Wei Wang

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This review was submitted by jhbchina.

When your manager asks you to develop a plan to enter China, you need to read China StreetSmarts. When your manager asks you to execute the plan to be in China, now it is time to read The China Executive.'

There are many similarities between the two books; however the latter was written by Wei Wang, a Chinese (€˜hai gui) the term used to refer to Chinese that have lived aboard and then returned to China. In his book Wei Wang goes into more details and does a solid job of telling the reader how to view things from the Chinese perspective.

The China Executive is broken into two major parts, with the first being focused on the challenges of entering China and how to select a partner if that is your plan. The second part does a great job of advising the future GM or manager on how to establish his team and what type of obstacles to avoid once the team is selected.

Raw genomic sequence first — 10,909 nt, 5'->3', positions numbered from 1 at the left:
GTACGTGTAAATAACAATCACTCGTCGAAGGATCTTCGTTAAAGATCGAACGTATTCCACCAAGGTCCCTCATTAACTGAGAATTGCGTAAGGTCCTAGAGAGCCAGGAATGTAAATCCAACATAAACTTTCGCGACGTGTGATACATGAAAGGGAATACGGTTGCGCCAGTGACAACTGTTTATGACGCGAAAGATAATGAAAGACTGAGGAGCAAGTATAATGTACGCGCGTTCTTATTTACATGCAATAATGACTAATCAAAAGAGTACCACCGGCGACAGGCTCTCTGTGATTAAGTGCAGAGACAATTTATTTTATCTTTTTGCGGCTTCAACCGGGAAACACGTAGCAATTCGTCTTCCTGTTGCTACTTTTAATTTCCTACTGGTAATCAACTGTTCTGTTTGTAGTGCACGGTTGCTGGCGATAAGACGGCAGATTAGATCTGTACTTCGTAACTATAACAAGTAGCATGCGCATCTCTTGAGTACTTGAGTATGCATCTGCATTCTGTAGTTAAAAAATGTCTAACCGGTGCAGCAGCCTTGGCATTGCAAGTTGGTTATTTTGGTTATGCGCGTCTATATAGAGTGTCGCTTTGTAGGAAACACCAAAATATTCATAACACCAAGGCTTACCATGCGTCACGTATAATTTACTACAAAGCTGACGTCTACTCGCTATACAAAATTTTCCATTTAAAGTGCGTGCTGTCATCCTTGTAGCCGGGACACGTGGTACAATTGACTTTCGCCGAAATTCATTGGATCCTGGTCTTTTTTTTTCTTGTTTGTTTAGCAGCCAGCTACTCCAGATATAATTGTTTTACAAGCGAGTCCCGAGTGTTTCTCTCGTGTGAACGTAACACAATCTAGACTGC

Wei Wang also gives the reader some background history on Chinese culture and business structure. He helps the reader understand how the Chinese arrived at their current business and political environment. Telling the reader about this journey is helpful for it allows the reader to have a better understanding of the general Chinese mindset and their intent, and what they are capable of delivering as employees.

The China Executive is full of real world examples and it also is contains of deep list of action items the reader can follow to limit mistakes. I particularly enjoyed the way Wei Wang used Chinese quotes to connect the reader to the Chinese culture. Some of my favorites are:
1. Chinese law is like a rope, the tall go over, the short go under and the average get caught.
2. The law does not punish the masses

In the chapter 'Leading the Chinese Way' Wei Wang does a fine job of describing the difference between how western companies run a business 'Rules, Reasons, Feelings' and how it conflicts with Chinese culture of relationships which is runs opposite to this with 'Feelings, Reasons, Rules'. From this one learns that when dealing with a Chinese employee, first you must understand their feelings and the reasons for them. Then you can create a rule to manage the business.

In the end, Wei Wang advises the reader that the future of our global economy is going to be a hybrid of western management practices and Chinese relationship practices. I agree that this is the future of business management, especially for MNC'€™s in China.